Ipek Duben: In via incognita

  • Ipek Duben: In via incognita
  • Ipek Duben 'in via incognita', installation view. Photo: Tim Bowditch

  • Ipek Duben, 'in via incognita', 2017, detail shot. Photo: Tim Bowditch

Ipek Duben

in via incognita

Pi Artworks / London / England

  • Ipek Duben: In via incognita /  Reviewed by Gemma Padley / 22.03.18

    Stepping inside Pi Artworks’s latest solo exhibition featuring the work of Turkish multimedia artist Ipek Duben is a strange and disconcerting, troubling, even, experience. As you leave behind the hustle and bustle of London’s Fitzrovia, Duben transports the viewer into a world of silent screams and desperate realities where unrealised hopes and stolen dreams abound.

    In via incognita, (which loosely translates as ‘unknown path’) is Duben’s first major show of works in London since the early 1980s. It takes global migration as its central theme, a pressing issue not only of our time, but, as Duben’s powerful exhibition reminds us, one that has been part of the fabric of human existence for decades.

    Take the 12.5 metre long display (of the same name as the exhibition) that stretches across two of the gallery’s walls, for example. Among the sadly all too familiar newspaper images of migrants and refugees in precarious looking boats are photographs dating back to the early 20th century – to the Balkan War of 1912. Printed on fragile pieces of tulle fabric, each frame has a barbed wire border to symbolise, we assume, the physical and mental imprisonment and trauma global migrants have endured for years and endure still. The individual frames, like windows onto history through which we glimpse displaced people from all over the world, unapologetically command our attention.

    As a whole, this work, akin to a filmstrip, offers a striking cinematic view that weaves a thought-provoking and disturbing narrative about the treatment and experiences of migrants throughout history. It’s a powerful piece and difficult to tear your eyes away from, but while Duben alludes to moments in history and specific territories – the people depicted come from all over the world including India, Mexico, Gaza, Rwanda, Armenia, Afghanistan and more – where they are from and when they lived is less important than a key message the work conveys simply but convincingly: that recent refugee crises are nothing new – there has always been migration of some kind, and tragically, human suffering has always gone along with it.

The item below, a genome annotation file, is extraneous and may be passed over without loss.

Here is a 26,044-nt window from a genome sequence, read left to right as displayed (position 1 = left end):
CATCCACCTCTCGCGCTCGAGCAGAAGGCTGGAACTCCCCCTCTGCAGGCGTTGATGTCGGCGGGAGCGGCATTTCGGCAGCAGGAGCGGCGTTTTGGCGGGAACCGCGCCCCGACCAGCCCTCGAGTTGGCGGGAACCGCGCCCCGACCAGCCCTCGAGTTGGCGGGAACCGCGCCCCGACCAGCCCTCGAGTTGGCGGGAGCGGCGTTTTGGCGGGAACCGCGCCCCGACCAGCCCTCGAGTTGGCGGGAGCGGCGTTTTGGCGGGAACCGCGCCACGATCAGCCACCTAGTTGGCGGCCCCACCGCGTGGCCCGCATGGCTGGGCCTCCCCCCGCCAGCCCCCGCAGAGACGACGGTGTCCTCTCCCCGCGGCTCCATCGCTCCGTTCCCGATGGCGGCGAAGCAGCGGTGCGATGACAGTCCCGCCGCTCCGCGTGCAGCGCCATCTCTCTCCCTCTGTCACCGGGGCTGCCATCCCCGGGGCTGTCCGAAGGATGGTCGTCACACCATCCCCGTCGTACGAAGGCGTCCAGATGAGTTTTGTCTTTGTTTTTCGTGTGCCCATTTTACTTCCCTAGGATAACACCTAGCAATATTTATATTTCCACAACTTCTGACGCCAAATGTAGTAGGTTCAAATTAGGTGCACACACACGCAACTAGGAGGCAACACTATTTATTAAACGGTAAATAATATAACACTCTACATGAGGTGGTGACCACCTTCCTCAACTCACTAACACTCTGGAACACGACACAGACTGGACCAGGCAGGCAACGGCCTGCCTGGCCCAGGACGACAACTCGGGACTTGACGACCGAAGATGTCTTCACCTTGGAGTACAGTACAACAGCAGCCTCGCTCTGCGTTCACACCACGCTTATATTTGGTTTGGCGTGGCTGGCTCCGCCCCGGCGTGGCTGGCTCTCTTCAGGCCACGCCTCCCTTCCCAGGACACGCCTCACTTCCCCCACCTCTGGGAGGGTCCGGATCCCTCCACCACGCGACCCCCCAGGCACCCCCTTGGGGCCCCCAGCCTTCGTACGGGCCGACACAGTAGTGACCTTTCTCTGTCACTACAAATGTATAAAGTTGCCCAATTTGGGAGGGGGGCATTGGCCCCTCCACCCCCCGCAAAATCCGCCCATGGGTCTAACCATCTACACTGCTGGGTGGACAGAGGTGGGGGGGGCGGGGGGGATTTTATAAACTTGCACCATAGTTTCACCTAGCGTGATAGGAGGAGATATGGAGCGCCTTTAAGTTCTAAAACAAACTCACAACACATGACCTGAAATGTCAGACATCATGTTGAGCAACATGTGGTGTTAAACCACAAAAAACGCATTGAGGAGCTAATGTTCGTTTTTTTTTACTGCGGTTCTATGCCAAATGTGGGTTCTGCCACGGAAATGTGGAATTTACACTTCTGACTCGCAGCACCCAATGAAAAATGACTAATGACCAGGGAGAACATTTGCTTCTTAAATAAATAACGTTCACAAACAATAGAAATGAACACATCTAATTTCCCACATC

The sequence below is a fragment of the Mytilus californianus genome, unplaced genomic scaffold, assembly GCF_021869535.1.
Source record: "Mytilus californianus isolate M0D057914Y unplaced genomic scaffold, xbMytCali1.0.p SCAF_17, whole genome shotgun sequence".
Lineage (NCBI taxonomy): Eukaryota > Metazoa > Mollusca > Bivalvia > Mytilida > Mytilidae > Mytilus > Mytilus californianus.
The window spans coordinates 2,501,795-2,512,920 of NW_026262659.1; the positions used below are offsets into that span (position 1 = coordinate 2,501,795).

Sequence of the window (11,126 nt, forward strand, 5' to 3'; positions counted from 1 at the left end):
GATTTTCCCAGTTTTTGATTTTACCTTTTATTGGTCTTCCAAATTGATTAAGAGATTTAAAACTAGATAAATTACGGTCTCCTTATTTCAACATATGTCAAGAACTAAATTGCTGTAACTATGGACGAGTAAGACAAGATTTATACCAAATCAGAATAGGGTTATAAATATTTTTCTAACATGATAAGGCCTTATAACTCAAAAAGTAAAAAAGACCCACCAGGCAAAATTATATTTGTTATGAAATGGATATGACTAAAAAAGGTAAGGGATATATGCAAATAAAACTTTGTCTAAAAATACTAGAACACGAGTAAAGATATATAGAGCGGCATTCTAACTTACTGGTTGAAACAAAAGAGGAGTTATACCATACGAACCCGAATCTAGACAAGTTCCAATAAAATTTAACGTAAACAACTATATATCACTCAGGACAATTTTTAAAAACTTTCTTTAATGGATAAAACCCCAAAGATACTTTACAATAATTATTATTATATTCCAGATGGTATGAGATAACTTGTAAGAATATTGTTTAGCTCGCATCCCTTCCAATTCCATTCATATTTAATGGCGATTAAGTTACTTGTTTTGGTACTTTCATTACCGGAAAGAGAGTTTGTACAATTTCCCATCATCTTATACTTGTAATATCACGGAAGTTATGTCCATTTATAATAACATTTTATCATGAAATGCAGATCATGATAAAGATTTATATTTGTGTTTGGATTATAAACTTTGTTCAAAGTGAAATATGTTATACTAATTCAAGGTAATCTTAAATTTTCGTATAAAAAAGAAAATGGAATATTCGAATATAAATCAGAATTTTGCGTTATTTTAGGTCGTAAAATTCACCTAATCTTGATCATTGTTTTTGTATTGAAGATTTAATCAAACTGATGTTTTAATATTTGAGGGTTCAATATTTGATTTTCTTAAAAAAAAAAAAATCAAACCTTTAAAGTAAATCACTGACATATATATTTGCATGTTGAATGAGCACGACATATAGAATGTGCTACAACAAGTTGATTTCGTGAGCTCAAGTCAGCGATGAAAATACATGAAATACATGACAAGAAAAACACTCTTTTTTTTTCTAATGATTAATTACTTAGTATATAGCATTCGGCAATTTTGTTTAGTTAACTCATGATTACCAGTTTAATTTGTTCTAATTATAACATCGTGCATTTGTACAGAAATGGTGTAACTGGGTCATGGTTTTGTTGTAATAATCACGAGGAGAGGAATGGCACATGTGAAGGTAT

That this suffering has happened and continues to happen doesn’t make it OK of course, but Duben forces us sit up and take notice. You never get the sense, however, that she is hammering home an overtly political message. Duben’s approach feels quieter, more nuanced and observational, but is all the more effective for it.

    Her Untitled Portraits (2017) series featuring small silk-screen prints of portraits of refugees with their names hand crocheted across them by the artist – the human faces of migration – also draws the eye, but the projection Farewell My Homeland, an older work (from 2004) in which snippets of text adapted from newspaper articles and interviews by Duben are shown on a loop, was the work I spent the most time with. In this sobering piece words tumble poignantly down the wall and are presented in such a way as to read almost like poetry. ‘I once owned a house. I had a table where my children and I could eat. We were human beings then,’ reads one excerpt. Each fragment of text cuts to the quick. An installation in front the projection includes a book of images printed onto synthetic silk. The book is encased in chicken wire rendering it untouchable and unreadable – another metaphor for migration and the notion of being trapped, perhaps.

    In via incognita, far from easy viewing, demands that visitors look closely at what’s being presented and immerse themselves in the worlds on display. What we get is a pertinent and damning, but necessary, critique of humanity.

      – Text by Gemma Padley

     

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    Ipek Duben’s in via incognita is at Pi Artworks London, 55 Eastcastle Street, until 07 April 2018. Installation views courtesy of Pi Artworks, below: (Photo credit –  Tim Bowditch)

     

55 Eastcastle Street, London, W1W 8EG

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